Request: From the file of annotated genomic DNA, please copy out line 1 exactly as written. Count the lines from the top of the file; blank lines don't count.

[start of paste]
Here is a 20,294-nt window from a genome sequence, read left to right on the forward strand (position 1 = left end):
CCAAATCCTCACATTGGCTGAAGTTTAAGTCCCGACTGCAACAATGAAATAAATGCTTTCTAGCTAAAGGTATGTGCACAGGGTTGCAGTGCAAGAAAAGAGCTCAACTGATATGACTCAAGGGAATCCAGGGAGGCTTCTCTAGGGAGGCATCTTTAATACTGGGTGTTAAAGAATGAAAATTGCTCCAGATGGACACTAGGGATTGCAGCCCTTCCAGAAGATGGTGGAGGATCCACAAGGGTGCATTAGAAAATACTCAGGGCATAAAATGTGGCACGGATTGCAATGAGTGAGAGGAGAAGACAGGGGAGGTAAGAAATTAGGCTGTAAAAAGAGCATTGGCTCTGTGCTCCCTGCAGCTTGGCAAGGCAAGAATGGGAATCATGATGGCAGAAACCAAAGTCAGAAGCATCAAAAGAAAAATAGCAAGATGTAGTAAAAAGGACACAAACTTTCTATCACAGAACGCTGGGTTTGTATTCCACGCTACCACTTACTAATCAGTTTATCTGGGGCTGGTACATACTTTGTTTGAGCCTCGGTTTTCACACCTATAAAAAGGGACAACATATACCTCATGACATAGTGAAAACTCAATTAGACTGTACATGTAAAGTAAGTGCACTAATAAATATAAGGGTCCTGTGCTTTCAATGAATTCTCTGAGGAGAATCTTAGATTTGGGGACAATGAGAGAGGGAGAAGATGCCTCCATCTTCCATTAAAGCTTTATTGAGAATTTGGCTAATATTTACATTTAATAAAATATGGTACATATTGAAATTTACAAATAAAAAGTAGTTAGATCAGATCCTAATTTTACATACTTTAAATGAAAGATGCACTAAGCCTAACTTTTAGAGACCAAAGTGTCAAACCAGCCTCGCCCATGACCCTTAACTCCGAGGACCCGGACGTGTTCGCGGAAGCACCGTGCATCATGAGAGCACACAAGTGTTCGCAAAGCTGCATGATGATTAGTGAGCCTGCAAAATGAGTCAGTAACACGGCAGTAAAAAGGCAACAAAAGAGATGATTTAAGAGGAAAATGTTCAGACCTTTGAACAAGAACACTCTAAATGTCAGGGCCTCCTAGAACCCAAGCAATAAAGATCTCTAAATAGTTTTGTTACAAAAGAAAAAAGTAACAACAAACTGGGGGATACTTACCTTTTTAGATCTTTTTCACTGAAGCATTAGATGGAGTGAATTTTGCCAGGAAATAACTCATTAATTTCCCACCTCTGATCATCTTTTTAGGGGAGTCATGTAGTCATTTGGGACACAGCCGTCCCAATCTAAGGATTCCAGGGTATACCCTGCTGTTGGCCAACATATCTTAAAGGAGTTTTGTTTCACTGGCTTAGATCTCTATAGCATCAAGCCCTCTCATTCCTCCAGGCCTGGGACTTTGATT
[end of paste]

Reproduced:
Here is a 20,294-nt window from a genome sequence, read left to right on the forward strand (position 1 = left end):